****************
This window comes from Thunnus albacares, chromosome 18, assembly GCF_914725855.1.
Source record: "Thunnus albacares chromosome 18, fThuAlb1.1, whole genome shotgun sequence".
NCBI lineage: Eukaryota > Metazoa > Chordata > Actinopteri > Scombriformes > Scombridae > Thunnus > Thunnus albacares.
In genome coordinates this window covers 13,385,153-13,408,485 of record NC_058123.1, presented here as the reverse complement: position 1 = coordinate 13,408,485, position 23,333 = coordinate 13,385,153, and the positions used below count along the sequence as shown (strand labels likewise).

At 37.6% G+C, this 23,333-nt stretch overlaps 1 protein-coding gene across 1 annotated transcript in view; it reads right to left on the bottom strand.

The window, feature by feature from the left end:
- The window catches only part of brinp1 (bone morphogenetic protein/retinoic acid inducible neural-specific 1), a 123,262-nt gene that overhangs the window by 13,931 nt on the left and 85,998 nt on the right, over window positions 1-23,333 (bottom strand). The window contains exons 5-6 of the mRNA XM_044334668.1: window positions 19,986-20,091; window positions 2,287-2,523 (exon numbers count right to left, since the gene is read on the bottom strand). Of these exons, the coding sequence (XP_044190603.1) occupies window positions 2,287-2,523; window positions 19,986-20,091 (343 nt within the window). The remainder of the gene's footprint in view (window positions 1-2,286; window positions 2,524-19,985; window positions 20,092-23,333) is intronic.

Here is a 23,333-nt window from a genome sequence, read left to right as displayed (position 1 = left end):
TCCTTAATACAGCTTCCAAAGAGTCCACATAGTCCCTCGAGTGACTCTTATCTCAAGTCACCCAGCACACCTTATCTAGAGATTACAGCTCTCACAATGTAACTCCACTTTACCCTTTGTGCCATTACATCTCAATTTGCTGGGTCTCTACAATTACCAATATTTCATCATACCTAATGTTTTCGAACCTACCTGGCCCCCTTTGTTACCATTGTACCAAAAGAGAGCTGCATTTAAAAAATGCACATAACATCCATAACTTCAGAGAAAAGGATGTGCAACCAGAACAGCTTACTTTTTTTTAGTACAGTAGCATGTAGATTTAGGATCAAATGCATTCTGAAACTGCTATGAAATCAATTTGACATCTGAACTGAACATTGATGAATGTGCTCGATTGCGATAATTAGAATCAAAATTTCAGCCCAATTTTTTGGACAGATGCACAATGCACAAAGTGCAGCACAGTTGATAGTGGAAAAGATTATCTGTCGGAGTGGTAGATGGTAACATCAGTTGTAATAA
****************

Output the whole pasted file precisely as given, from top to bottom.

This window comes from Thunnus albacares, chromosome 18, assembly GCF_914725855.1.
Source record: "Thunnus albacares chromosome 18, fThuAlb1.1, whole genome shotgun sequence".
NCBI lineage: Eukaryota > Metazoa > Chordata > Actinopteri > Scombriformes > Scombridae > Thunnus > Thunnus albacares.
In genome coordinates this window covers 13,385,153-13,408,485 of record NC_058123.1, presented here as the reverse complement: position 1 = coordinate 13,408,485, position 23,333 = coordinate 13,385,153, and the positions used below count along the sequence as shown (strand labels likewise).

At 37.6% G+C, this 23,333-nt stretch overlaps 1 protein-coding gene across 1 annotated transcript in view; it reads right to left on the bottom strand.

The window, feature by feature from the left end:
- The window catches only part of brinp1 (bone morphogenetic protein/retinoic acid inducible neural-specific 1), a 123,262-nt gene that overhangs the window by 13,931 nt on the left and 85,998 nt on the right, over window positions 1-23,333 (bottom strand). The window contains exons 5-6 of the mRNA XM_044334668.1: window positions 19,986-20,091; window positions 2,287-2,523 (exon numbers count right to left, since the gene is read on the bottom strand). Of these exons, the coding sequence (XP_044190603.1) occupies window positions 2,287-2,523; window positions 19,986-20,091 (343 nt within the window). The remainder of the gene's footprint in view (window positions 1-2,286; window positions 2,524-19,985; window positions 20,092-23,333) is intronic.

Here is a 23,333-nt window from a genome sequence, read left to right as displayed (position 1 = left end):
TCCTTAATACAGCTTCCAAAGAGTCCACATAGTCCCTCGAGTGACTCTTATCTCAAGTCACCCAGCACACCTTATCTAGAGATTACAGCTCTCACAATGTAACTCCACTTTACCCTTTGTGCCATTACATCTCAATTTGCTGGGTCTCTACAATTACCAATATTTCATCATACCTAATGTTTTCGAACCTACCTGGCCCCCTTTGTTACCATTGTACCAAAAGAGAGCTGCATTTAAAAAATGCACATAACATCCATAACTTCAGAGAAAAGGATGTGCAACCAGAACAGCTTACTTTTTTTTAGTACAGTAGCATGTAGATTTAGGATCAAATGCATTCTGAAACTGCTATGAAATCAATTTGACATCTGAACTGAACATTGATGAATGTGCTCGATTGCGATAATTAGAATCAAAATTTCAGCCCAATTTTTTGGACAGATGCACAATGCACAAAGTGCAGCACAGTTGATAGTGGAAAAGATTATCTGTCGGAGTGGTAGATGGTAACATCAGTTGTAATAA